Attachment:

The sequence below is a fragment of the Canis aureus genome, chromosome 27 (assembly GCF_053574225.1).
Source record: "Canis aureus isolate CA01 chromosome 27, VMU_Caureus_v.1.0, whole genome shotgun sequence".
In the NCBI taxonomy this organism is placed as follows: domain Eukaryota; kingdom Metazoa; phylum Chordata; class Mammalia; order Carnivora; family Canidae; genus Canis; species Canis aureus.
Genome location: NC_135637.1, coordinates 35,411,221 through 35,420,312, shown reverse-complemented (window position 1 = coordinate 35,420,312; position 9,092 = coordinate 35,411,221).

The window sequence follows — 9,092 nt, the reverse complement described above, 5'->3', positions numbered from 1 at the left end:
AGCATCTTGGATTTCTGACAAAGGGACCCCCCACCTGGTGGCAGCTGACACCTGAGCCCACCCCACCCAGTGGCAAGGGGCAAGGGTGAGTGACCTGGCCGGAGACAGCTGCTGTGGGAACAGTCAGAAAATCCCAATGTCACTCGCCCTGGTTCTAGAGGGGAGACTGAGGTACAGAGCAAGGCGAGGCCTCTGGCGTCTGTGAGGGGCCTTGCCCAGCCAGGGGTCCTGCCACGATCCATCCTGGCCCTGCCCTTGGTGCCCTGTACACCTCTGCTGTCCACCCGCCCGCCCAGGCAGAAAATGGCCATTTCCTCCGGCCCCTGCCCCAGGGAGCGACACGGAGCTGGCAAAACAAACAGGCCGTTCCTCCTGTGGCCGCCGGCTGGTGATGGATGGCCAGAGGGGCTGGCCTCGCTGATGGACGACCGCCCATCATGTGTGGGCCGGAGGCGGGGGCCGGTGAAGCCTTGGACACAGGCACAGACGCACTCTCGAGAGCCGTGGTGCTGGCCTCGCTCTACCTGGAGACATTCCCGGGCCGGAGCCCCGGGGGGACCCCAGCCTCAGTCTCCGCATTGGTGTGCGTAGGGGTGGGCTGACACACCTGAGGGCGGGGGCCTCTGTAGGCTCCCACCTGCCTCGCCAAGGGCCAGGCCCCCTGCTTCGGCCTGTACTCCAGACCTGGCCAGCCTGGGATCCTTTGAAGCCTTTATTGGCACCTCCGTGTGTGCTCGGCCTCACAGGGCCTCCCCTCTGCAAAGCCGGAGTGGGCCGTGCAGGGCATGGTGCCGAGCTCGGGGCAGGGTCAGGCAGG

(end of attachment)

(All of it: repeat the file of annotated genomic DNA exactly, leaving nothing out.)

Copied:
The sequence below is a fragment of the Canis aureus genome, chromosome 27 (assembly GCF_053574225.1).
Source record: "Canis aureus isolate CA01 chromosome 27, VMU_Caureus_v.1.0, whole genome shotgun sequence".
In the NCBI taxonomy this organism is placed as follows: domain Eukaryota; kingdom Metazoa; phylum Chordata; class Mammalia; order Carnivora; family Canidae; genus Canis; species Canis aureus.
Genome location: NC_135637.1, coordinates 35,411,221 through 35,420,312, shown reverse-complemented (window position 1 = coordinate 35,420,312; position 9,092 = coordinate 35,411,221).

The window sequence follows — 9,092 nt, the reverse complement described above, 5'->3', positions numbered from 1 at the left end:
AGCATCTTGGATTTCTGACAAAGGGACCCCCCACCTGGTGGCAGCTGACACCTGAGCCCACCCCACCCAGTGGCAAGGGGCAAGGGTGAGTGACCTGGCCGGAGACAGCTGCTGTGGGAACAGTCAGAAAATCCCAATGTCACTCGCCCTGGTTCTAGAGGGGAGACTGAGGTACAGAGCAAGGCGAGGCCTCTGGCGTCTGTGAGGGGCCTTGCCCAGCCAGGGGTCCTGCCACGATCCATCCTGGCCCTGCCCTTGGTGCCCTGTACACCTCTGCTGTCCACCCGCCCGCCCAGGCAGAAAATGGCCATTTCCTCCGGCCCCTGCCCCAGGGAGCGACACGGAGCTGGCAAAACAAACAGGCCGTTCCTCCTGTGGCCGCCGGCTGGTGATGGATGGCCAGAGGGGCTGGCCTCGCTGATGGACGACCGCCCATCATGTGTGGGCCGGAGGCGGGGGCCGGTGAAGCCTTGGACACAGGCACAGACGCACTCTCGAGAGCCGTGGTGCTGGCCTCGCTCTACCTGGAGACATTCCCGGGCCGGAGCCCCGGGGGGACCCCAGCCTCAGTCTCCGCATTGGTGTGCGTAGGGGTGGGCTGACACACCTGAGGGCGGGGGCCTCTGTAGGCTCCCACCTGCCTCGCCAAGGGCCAGGCCCCCTGCTTCGGCCTGTACTCCAGACCTGGCCAGCCTGGGATCCTTTGAAGCCTTTATTGGCACCTCCGTGTGTGCTCGGCCTCACAGGGCCTCCCCTCTGCAAAGCCGGAGTGGGCCGTGCAGGGCATGGTGCCGAGCTCGGGGCAGGGTCAGGCAGG